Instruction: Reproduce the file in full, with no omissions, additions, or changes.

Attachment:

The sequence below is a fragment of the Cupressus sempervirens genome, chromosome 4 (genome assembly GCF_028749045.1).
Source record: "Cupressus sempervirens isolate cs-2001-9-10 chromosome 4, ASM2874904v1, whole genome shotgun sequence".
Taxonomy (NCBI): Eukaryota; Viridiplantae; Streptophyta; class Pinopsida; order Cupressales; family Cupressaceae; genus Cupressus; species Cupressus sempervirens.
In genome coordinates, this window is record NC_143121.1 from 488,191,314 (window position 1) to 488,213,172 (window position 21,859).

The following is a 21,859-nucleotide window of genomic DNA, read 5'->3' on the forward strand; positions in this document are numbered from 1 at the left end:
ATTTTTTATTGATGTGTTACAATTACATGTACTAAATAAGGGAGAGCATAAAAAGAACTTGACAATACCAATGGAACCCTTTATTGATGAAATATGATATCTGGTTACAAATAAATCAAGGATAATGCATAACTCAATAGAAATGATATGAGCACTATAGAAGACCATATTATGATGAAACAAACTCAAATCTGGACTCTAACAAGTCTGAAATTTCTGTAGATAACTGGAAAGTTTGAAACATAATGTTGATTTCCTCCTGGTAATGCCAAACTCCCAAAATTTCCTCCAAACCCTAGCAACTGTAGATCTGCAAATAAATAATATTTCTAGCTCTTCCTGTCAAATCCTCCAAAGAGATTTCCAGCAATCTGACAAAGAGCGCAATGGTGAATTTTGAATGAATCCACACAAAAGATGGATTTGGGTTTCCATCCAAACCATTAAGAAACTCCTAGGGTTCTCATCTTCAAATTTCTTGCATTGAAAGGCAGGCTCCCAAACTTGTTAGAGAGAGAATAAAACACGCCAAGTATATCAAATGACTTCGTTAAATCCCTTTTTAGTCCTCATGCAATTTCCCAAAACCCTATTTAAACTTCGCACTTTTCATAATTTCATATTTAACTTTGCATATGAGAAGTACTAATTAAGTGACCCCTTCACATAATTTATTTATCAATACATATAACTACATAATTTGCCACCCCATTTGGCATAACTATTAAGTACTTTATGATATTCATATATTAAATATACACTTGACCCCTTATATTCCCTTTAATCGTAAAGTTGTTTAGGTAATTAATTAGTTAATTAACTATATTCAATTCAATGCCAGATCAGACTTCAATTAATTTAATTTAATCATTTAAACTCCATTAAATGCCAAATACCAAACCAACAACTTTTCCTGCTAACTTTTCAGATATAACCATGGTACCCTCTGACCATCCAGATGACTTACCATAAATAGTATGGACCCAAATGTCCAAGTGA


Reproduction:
The sequence below is a fragment of the Cupressus sempervirens genome, chromosome 4 (genome assembly GCF_028749045.1).
Source record: "Cupressus sempervirens isolate cs-2001-9-10 chromosome 4, ASM2874904v1, whole genome shotgun sequence".
Taxonomy (NCBI): Eukaryota; Viridiplantae; Streptophyta; class Pinopsida; order Cupressales; family Cupressaceae; genus Cupressus; species Cupressus sempervirens.
In genome coordinates, this window is record NC_143121.1 from 488,191,314 (window position 1) to 488,213,172 (window position 21,859).

The following is a 21,859-nucleotide window of genomic DNA, read 5'->3' on the forward strand; positions in this document are numbered from 1 at the left end:
ATTTTTTATTGATGTGTTACAATTACATGTACTAAATAAGGGAGAGCATAAAAAGAACTTGACAATACCAATGGAACCCTTTATTGATGAAATATGATATCTGGTTACAAATAAATCAAGGATAATGCATAACTCAATAGAAATGATATGAGCACTATAGAAGACCATATTATGATGAAACAAACTCAAATCTGGACTCTAACAAGTCTGAAATTTCTGTAGATAACTGGAAAGTTTGAAACATAATGTTGATTTCCTCCTGGTAATGCCAAACTCCCAAAATTTCCTCCAAACCCTAGCAACTGTAGATCTGCAAATAAATAATATTTCTAGCTCTTCCTGTCAAATCCTCCAAAGAGATTTCCAGCAATCTGACAAAGAGCGCAATGGTGAATTTTGAATGAATCCACACAAAAGATGGATTTGGGTTTCCATCCAAACCATTAAGAAACTCCTAGGGTTCTCATCTTCAAATTTCTTGCATTGAAAGGCAGGCTCCCAAACTTGTTAGAGAGAGAATAAAACACGCCAAGTATATCAAATGACTTCGTTAAATCCCTTTTTAGTCCTCATGCAATTTCCCAAAACCCTATTTAAACTTCGCACTTTTCATAATTTCATATTTAACTTTGCATATGAGAAGTACTAATTAAGTGACCCCTTCACATAATTTATTTATCAATACATATAACTACATAATTTGCCACCCCATTTGGCATAACTATTAAGTACTTTATGATATTCATATATTAAATATACACTTGACCCCTTATATTCCCTTTAATCGTAAAGTTGTTTAGGTAATTAATTAGTTAATTAACTATATTCAATTCAATGCCAGATCAGACTTCAATTAATTTAATTTAATCATTTAAACTCCATTAAATGCCAAATACCAAACCAACAACTTTTCCTGCTAACTTTTCAGATATAACCATGGTACCCTCTGACCATCCAGATGACTTACCATAAATAGTATGGACCCAAATGTCCAAGTGA